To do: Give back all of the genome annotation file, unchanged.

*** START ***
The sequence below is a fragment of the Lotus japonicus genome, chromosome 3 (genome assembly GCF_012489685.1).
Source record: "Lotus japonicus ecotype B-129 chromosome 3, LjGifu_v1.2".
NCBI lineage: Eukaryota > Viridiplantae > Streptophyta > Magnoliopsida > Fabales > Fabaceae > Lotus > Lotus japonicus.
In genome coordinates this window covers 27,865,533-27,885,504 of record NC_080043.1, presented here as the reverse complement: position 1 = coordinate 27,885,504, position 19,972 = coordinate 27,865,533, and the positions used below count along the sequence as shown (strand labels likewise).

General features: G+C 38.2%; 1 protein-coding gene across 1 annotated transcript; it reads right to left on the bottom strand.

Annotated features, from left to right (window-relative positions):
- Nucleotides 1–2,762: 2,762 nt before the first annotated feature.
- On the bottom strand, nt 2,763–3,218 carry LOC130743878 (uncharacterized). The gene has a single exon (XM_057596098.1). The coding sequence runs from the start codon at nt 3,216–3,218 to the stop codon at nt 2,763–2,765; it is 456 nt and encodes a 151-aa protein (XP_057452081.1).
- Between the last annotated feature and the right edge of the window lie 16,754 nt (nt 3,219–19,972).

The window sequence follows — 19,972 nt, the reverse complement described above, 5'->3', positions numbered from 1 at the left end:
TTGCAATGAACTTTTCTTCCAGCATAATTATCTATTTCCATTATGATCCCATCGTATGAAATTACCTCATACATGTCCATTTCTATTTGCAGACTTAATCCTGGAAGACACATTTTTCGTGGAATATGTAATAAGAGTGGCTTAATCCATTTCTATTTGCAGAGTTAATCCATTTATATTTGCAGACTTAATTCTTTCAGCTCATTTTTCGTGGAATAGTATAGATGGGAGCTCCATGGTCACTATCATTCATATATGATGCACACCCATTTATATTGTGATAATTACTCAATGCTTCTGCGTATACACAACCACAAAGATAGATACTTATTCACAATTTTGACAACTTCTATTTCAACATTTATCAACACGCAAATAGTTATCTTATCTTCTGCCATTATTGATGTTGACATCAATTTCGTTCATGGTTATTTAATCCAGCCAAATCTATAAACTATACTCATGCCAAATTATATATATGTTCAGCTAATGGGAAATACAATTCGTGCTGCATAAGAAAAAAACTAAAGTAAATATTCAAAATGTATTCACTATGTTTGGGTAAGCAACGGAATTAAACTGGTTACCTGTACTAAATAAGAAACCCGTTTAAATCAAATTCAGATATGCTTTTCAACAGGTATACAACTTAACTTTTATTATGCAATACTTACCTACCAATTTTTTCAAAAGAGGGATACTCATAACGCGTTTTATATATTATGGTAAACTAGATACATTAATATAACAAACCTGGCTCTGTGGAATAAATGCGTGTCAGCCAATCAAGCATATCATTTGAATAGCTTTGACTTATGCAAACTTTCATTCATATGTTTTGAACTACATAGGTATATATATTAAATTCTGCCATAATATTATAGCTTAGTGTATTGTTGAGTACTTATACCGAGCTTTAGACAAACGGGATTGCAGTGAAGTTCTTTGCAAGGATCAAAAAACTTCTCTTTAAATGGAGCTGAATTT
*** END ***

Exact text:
The sequence below is a fragment of the Lotus japonicus genome, chromosome 3 (genome assembly GCF_012489685.1).
Source record: "Lotus japonicus ecotype B-129 chromosome 3, LjGifu_v1.2".
NCBI lineage: Eukaryota > Viridiplantae > Streptophyta > Magnoliopsida > Fabales > Fabaceae > Lotus > Lotus japonicus.
In genome coordinates this window covers 27,865,533-27,885,504 of record NC_080043.1, presented here as the reverse complement: position 1 = coordinate 27,885,504, position 19,972 = coordinate 27,865,533, and the positions used below count along the sequence as shown (strand labels likewise).

General features: G+C 38.2%; 1 protein-coding gene across 1 annotated transcript; it reads right to left on the bottom strand.

Annotated features, from left to right (window-relative positions):
- Nucleotides 1–2,762: 2,762 nt before the first annotated feature.
- On the bottom strand, nt 2,763–3,218 carry LOC130743878 (uncharacterized). The gene has a single exon (XM_057596098.1). The coding sequence runs from the start codon at nt 3,216–3,218 to the stop codon at nt 2,763–2,765; it is 456 nt and encodes a 151-aa protein (XP_057452081.1).
- Between the last annotated feature and the right edge of the window lie 16,754 nt (nt 3,219–19,972).

The window sequence follows — 19,972 nt, the reverse complement described above, 5'->3', positions numbered from 1 at the left end:
TTGCAATGAACTTTTCTTCCAGCATAATTATCTATTTCCATTATGATCCCATCGTATGAAATTACCTCATACATGTCCATTTCTATTTGCAGACTTAATCCTGGAAGACACATTTTTCGTGGAATATGTAATAAGAGTGGCTTAATCCATTTCTATTTGCAGAGTTAATCCATTTATATTTGCAGACTTAATTCTTTCAGCTCATTTTTCGTGGAATAGTATAGATGGGAGCTCCATGGTCACTATCATTCATATATGATGCACACCCATTTATATTGTGATAATTACTCAATGCTTCTGCGTATACACAACCACAAAGATAGATACTTATTCACAATTTTGACAACTTCTATTTCAACATTTATCAACACGCAAATAGTTATCTTATCTTCTGCCATTATTGATGTTGACATCAATTTCGTTCATGGTTATTTAATCCAGCCAAATCTATAAACTATACTCATGCCAAATTATATATATGTTCAGCTAATGGGAAATACAATTCGTGCTGCATAAGAAAAAAACTAAAGTAAATATTCAAAATGTATTCACTATGTTTGGGTAAGCAACGGAATTAAACTGGTTACCTGTACTAAATAAGAAACCCGTTTAAATCAAATTCAGATATGCTTTTCAACAGGTATACAACTTAACTTTTATTATGCAATACTTACCTACCAATTTTTTCAAAAGAGGGATACTCATAACGCGTTTTATATATTATGGTAAACTAGATACATTAATATAACAAACCTGGCTCTGTGGAATAAATGCGTGTCAGCCAATCAAGCATATCATTTGAATAGCTTTGACTTATGCAAACTTTCATTCATATGTTTTGAACTACATAGGTATATATATTAAATTCTGCCATAATATTATAGCTTAGTGTATTGTTGAGTACTTATACCGAGCTTTAGACAAACGGGATTGCAGTGAAGTTCTTTGCAAGGATCAAAAAACTTCTCTTTAAATGGAGCTGAATTT